Antibiotic choice is increasingly important in view of the increasing antibiotic resistance among typical UTI organisms. The choice also depends on patient characteristics (age, pregnancy status, prior history of UTI), complicated versus uncomplicated UTI, knowledge of the most likely pathogen (including local susceptibility patterns), severity of the condition and the hospital formulary.

Historically, Trimethoprim-sulfamethoxazole (TMP-SMX) was the first choice antimicrobial. However, due to adverse effects of the sulfamethoxazole, Trimethoprim is now used alone. E Coli resistance is increasing to all antibiotics, and Trimethoprim is no exception. Figures in some areas report an increase in E.coli resistance to Trimethoprim from between 0-5% pre-1990, to around 30% now [8]. Risk factors for Trimethoprim resistance include diabetes, recent hospitalisation, and current use of any antibiotic. E.coli resistance to quinolones is also increasing in the UK from 0.8% in 1990 to 3.7% in 1999 [9].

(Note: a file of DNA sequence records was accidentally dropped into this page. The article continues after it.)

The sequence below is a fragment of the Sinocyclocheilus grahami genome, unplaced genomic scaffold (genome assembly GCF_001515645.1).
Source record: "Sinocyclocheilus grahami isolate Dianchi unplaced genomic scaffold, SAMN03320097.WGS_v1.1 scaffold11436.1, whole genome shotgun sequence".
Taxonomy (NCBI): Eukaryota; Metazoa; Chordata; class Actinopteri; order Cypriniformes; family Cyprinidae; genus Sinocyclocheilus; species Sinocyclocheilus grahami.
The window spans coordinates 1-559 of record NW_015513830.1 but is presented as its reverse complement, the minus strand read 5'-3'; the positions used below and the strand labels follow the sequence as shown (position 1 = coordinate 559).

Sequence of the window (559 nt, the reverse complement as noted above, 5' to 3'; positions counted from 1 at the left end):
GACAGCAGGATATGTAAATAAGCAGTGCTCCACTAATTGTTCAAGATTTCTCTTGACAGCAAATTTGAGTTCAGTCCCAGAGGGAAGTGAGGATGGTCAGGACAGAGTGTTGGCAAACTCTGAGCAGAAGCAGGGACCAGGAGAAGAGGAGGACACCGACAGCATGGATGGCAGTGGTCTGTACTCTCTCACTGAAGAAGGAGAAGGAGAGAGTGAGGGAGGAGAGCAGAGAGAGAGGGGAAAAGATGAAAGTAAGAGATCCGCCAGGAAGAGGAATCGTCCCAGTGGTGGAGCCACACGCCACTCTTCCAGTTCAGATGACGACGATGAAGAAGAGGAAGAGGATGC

Different patients also have varying susceptibilities reflecting the need to take into account individual risk factors when choosing empiric treatment. Women older than 50 have been found to have increased rates of infection resistant to quinolones [10].